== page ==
6. Change is Coming to Two California Communities

    Over the past few weeks, I’ve been lucky enough to work with some very dedicated people in two of California’s largest cities – San Diego and Stockton. It’s been amazing to see both what needs to be accomplished in these cities and how hard these individuals are working to make sure the work in done.   In Stockton, volunteers are facing an up-hill battle. Last year, the city declared bankruptcy. It has one of the highest homicide rates in the country. Trees are the least of this community’s worries. Yet, there is a group of citizens there who know that...
  7. Fallen Trees Drive Study

    In June, Minnesota was bombarded by storms. High winds and heavy rains meant that there were many felled trees by the end of the month. Now, University of Minnesota researchers are taking a crash course in treefall.   These researchers are scrambling to to document patterns that might reveal why some trees fell and other didn’t. They want to know if urban infrastructure – sidewalks, sewer lines, streets, and other public works projects – has effected the rate at which urban trees fall.   For an in-depth report of how this study will be conducted, you can read an article...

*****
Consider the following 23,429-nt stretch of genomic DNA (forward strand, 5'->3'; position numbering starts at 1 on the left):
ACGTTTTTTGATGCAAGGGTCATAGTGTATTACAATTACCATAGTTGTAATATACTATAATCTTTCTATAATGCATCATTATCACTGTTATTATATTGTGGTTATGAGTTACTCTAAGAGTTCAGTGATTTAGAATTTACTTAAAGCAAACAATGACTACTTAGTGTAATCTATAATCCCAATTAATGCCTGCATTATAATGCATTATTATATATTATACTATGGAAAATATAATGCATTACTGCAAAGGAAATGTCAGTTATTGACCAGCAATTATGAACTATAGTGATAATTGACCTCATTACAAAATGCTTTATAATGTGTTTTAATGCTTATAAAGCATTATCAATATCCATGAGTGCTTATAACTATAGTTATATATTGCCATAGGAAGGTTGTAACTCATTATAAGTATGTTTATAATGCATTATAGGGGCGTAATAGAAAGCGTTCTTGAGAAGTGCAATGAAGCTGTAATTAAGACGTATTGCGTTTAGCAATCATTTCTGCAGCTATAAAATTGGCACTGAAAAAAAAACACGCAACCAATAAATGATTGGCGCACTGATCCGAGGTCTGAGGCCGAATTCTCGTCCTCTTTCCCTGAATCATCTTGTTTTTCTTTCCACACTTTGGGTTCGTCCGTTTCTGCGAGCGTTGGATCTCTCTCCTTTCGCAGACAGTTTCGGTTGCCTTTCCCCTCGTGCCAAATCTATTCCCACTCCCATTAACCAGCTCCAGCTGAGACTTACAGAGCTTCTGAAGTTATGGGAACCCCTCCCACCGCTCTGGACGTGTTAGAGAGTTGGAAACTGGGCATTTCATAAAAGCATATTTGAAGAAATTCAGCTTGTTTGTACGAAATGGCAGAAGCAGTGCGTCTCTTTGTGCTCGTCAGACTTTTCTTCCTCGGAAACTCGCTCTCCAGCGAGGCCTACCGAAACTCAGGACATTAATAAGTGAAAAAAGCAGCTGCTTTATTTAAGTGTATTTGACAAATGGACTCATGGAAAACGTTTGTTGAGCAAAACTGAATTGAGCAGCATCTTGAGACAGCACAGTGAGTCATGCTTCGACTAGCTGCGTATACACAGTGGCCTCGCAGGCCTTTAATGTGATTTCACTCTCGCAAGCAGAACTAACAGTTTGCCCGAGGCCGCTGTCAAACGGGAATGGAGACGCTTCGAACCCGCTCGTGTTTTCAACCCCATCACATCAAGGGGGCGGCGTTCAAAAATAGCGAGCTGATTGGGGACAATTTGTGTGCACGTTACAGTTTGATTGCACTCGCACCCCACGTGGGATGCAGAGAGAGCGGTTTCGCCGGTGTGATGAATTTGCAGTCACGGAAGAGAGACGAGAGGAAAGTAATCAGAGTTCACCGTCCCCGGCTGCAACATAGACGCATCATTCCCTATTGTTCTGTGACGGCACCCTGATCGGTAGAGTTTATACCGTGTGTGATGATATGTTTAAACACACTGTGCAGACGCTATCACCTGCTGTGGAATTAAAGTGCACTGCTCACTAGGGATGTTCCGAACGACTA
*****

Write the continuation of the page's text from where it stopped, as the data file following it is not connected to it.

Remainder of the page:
8. CA Cities Run the Gamut on ParkScore

    Last year, The Trust for Public Land began rating cities throughout the nation by their parks. The index, called ParkScore, ranks the largest 50 cities in the USA based equally on three factors: park access, park size, and services and investments. Seven California cities were included in this year’s index; their rankings, anywhere from third to last, show the disparity of green space among California’s largest cities. Cities with the highest scores can receive a rating of as many as five park benches on a scale of zero to five.   San Francisco – last year’s first place winner –...
  9. A Higher Purpose

      A tree can be many things: an air filter, a playground, a shade structure, a landmark. One of the highest purposes a tree can serve, though, is as a memorial.   Recently, through support from California ReLeaf, the Incredible Edible Community Garden (IECG) was able to plant 50 trees with such a purpose.   On March 23, trees were planted at the California State San Bernardino Veteran Success Center to honor and memorialize veterans past, present, and future. The Veteran Success Center provides programs and services that are unique to the needs of service members, including a room where...
  10. California Needs Urban Forests

    Ask anyone and they’ll most likely tell you they love trees. California’s cities and towns need trees, but not just to beautify the landscape. Trees do so much more!   Click on the infographic below to visit a fully interactive version on our website. The next time someone asks you, “Why trees?” you’ll have some pretty great answers.